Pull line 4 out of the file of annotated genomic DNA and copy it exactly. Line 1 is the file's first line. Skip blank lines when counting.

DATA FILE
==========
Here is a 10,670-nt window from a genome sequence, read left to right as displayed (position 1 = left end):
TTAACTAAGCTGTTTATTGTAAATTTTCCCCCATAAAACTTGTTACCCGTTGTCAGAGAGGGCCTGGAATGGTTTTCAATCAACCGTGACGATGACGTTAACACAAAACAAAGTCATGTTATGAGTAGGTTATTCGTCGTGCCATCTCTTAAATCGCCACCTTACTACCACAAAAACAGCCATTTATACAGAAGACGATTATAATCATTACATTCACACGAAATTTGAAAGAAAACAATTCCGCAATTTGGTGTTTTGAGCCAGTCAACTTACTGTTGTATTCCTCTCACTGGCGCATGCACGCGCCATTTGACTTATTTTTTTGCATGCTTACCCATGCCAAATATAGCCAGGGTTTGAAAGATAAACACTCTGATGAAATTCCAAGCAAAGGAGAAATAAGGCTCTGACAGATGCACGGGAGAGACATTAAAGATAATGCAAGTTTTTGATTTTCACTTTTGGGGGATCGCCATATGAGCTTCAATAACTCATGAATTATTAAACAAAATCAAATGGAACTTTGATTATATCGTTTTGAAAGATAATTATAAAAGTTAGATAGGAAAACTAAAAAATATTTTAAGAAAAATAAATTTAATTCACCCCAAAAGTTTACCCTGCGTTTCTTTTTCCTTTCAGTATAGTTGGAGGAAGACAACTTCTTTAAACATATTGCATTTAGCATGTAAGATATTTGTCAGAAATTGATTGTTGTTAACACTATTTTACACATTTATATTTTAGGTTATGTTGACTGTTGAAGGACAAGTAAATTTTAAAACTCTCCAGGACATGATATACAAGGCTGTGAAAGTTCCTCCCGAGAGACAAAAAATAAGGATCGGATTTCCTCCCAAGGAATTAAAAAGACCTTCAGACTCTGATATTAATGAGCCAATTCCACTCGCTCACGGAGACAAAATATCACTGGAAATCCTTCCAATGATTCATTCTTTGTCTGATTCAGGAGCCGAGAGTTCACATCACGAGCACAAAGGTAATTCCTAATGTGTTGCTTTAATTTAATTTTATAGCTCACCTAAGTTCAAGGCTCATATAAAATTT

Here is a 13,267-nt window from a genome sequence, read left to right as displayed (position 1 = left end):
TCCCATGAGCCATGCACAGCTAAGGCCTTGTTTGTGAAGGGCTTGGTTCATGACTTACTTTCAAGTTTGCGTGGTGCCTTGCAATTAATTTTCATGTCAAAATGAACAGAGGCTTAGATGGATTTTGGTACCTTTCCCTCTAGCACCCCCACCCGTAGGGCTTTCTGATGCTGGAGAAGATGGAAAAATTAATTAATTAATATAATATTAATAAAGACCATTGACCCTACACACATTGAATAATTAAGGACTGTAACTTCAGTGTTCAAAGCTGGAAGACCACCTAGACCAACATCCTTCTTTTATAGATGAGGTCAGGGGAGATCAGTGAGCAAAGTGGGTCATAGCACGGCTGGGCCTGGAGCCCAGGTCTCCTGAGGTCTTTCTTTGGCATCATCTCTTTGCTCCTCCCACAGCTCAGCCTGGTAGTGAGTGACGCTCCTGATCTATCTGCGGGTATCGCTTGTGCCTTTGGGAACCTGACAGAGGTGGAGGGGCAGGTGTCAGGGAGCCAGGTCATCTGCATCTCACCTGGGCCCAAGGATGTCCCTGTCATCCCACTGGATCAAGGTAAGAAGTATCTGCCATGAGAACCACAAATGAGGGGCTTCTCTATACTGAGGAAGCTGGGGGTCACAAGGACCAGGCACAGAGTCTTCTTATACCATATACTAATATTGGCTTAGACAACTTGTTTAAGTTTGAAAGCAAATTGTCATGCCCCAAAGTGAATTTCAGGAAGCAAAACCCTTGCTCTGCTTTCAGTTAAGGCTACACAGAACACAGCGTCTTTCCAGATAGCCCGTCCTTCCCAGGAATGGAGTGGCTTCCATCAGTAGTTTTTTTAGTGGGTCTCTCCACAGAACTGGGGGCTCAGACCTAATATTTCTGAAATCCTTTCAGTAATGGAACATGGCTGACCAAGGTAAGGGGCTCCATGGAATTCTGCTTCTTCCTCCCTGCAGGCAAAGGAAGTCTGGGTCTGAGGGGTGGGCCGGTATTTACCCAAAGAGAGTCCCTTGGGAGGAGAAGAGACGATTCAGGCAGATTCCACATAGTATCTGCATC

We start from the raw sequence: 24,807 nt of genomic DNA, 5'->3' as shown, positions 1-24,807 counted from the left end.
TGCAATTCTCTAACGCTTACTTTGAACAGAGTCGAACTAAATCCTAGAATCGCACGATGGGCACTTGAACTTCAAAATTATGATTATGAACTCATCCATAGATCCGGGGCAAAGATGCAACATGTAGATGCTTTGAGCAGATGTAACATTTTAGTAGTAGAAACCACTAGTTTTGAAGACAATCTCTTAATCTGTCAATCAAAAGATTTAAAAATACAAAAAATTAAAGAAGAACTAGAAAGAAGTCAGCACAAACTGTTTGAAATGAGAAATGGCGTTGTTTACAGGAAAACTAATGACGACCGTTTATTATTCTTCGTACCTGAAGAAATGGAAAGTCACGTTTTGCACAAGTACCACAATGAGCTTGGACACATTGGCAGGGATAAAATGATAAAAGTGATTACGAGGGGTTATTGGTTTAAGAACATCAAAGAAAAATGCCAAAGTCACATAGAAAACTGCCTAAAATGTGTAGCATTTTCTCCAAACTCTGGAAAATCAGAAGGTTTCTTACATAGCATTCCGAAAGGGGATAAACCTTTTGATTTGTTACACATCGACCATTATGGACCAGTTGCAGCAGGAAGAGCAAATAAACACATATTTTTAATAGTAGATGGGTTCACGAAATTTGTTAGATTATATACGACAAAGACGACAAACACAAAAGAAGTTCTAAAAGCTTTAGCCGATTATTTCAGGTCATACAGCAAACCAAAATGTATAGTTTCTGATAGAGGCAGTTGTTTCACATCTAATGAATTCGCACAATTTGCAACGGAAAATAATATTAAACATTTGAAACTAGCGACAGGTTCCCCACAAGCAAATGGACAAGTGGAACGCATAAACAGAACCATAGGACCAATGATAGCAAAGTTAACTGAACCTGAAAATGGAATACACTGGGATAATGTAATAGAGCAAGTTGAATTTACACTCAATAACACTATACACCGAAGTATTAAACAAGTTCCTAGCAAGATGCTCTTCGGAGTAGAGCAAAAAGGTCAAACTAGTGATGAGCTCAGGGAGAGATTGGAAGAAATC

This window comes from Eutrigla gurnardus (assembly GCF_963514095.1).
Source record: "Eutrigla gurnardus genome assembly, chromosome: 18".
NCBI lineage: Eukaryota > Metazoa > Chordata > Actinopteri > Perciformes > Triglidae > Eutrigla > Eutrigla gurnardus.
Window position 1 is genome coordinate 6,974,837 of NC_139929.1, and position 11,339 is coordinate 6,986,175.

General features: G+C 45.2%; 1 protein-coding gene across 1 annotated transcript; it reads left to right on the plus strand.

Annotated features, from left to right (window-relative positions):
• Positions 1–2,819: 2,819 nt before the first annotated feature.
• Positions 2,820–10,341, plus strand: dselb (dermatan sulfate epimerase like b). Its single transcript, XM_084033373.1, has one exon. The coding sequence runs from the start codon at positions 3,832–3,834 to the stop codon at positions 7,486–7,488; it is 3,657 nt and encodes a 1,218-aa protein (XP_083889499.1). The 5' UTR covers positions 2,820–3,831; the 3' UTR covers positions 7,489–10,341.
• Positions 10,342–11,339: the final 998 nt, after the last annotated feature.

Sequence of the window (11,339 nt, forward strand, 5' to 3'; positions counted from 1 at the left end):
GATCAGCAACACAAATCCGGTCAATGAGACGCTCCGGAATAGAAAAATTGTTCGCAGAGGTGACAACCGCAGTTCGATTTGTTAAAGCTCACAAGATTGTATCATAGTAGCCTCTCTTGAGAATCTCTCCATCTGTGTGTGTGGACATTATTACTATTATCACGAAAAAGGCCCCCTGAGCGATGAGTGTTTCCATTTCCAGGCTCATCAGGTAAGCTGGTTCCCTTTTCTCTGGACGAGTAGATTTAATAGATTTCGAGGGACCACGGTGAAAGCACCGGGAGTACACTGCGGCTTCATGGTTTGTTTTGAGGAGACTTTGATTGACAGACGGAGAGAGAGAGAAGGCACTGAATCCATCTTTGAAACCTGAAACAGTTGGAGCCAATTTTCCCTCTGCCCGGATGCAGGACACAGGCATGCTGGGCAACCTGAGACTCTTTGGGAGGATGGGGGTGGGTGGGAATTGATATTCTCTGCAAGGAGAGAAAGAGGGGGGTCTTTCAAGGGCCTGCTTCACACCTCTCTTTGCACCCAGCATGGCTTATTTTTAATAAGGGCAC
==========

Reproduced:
TCCCATGAGCCATGCACAGCTAAGGCCTTGTTTGTGAAGGGCTTGGTTCATGACTTACTTTCAAGTTTGCGTGGTGCCTTGCAATTAATTTTCATGTCAAAATGAACAGAGGCTTAGATGGATTTTGGTACCTTTCCCTCTAGCACCCCCACCCGTAGGGCTTTCTGATGCTGGAGAAGATGGAAAAATTAATTAATTAATATAATATTAATAAAGACCATTGACCCTACACACATTGAATAATTAAGGACTGTAACTTCAGTGTTCAAAGCTGGAAGACCACCTAGACCAACATCCTTCTTTTATAGATGAGGTCAGGGGAGATCAGTGAGCAAAGTGGGTCATAGCACGGCTGGGCCTGGAGCCCAGGTCTCCTGAGGTCTTTCTTTGGCATCATCTCTTTGCTCCTCCCACAGCTCAGCCTGGTAGTGAGTGACGCTCCTGATCTATCTGCGGGTATCGCTTGTGCCTTTGGGAACCTGACAGAGGTGGAGGGGCAGGTGTCAGGGAGCCAGGTCATCTGCATCTCACCTGGGCCCAAGGATGTCCCTGTCATCCCACTGGATCAAGGTAAGAAGTATCTGCCATGAGAACCACAAATGAGGGGCTTCTCTATACTGAGGAAGCTGGGGGTCACAAGGACCAGGCACAGAGTCTTCTTATACCATATACTAATATTGGCTTAGACAACTTGTTTAAGTTTGAAAGCAAATTGTCATGCCCCAAAGTGAATTTCAGGAAGCAAAACCCTTGCTCTGCTTTCAGTTAAGGCTACACAGAACACAGCGTCTTTCCAGATAGCCCGTCCTTCCCAGGAATGGAGTGGCTTCCATCAGTAGTTTTTTTAGTGGGTCTCTCCACAGAACTGGGGGCTCAGACCTAATATTTCTGAAATCCTTTCAGTAATGGAACATGGCTGACCAAGGTAAGGGGCTCCATGGAATTCTGCTTCTTCCTCCCTGCAGGCAAAGGAAGTCTGGGTCTGAGGGGTGGGCCGGTATTTACCCAAAGAGAGTCCCTTGGGAGGAGAAGAGACGATTCAGGCAGATTCCACATAGTATCTGCATC